Building a scalable start-up is not an easy task. Often times you need to have a simple and well articulated business model, a stellar team at all levels (e.g. technical, marketing, general management) and a large addressable market. Although possible, this is, in my opinion, more difficult to achieve outside of Silicon Valley. In this post, I would like to make a claim that an “international entrepreneur” can leverage the advantages ofSilicon Valley by either establishing an office or have investors from there.
The best example I can give is from Canadian entrepreneurs. The government has recently recognized that a partnership with Silicon Valley is helpful for entrepreneurs to build scalable companies. The C100 initiative was created two years ago to fill the gap:
The programs helps Canadian entrepreneurs to connect with successful Canadians in the Valley in order to be mentored and financed. I attended the 48hrs in the Valley event once and I have to say that the ambiance was close to euphoric! One entrepreneur told me that he was amazed by the level of collaboration and resources available there.
No matter where you start your company, having a foot in the valley, where you can meet outstanding managers, investors and partners, makes it easier to scale. As many tech multinationals are in the Valley, It may enable you to be close to a potential acquirer (think of Google, Cisco, HP, Microsoft) in order to increase the chances of a successful exit.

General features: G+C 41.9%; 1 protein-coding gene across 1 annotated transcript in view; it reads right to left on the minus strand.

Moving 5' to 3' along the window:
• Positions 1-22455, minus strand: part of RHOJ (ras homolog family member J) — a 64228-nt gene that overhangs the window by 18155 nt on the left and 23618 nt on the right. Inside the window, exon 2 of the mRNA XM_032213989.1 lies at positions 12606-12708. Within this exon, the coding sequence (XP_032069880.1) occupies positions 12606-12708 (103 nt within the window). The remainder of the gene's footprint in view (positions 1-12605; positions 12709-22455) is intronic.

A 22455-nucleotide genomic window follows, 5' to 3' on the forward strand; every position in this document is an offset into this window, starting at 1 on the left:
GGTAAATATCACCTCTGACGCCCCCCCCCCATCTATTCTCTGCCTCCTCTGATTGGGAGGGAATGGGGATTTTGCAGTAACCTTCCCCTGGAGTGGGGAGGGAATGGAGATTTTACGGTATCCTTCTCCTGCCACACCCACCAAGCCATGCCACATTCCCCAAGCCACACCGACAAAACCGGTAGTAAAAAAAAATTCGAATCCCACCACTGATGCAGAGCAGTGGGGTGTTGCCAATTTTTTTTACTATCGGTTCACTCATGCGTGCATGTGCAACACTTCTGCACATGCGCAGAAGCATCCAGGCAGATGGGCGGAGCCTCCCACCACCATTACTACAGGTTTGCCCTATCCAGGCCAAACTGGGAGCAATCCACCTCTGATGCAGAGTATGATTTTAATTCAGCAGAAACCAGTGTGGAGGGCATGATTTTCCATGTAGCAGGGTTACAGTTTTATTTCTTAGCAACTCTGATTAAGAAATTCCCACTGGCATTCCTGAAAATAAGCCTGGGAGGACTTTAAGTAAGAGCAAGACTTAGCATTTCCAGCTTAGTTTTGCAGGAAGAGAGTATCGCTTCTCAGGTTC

Many companies have already taken this path. For example, Traiana, from Israel, obtained capital from Sequoia and moved to the Valley, and then New York and London. It was recently acquired for a large amount. Gainspan and Ekahau are other examples. I personally worked with Blueline Innovations from Canada, which opened an office in San Francisco and partnered with US companies.
I just received an email from her. Here’s what it said:
“For the last three decades, serious technology entrepreneurs have come to Silicon Valley to seek help with their early stage businesses. They are still coming in droves. Those adventurous types are usually young, without much obligations at home to hold them back. But Silicon Valley is expensive, and it may not always be feasible for entrepreneurs to leave their homes and pursue the dream of a gold rush. We created 1M/1M so people wouldn’t need to come to Silicon Valley, leave their families, or quit their day jobs too soon.”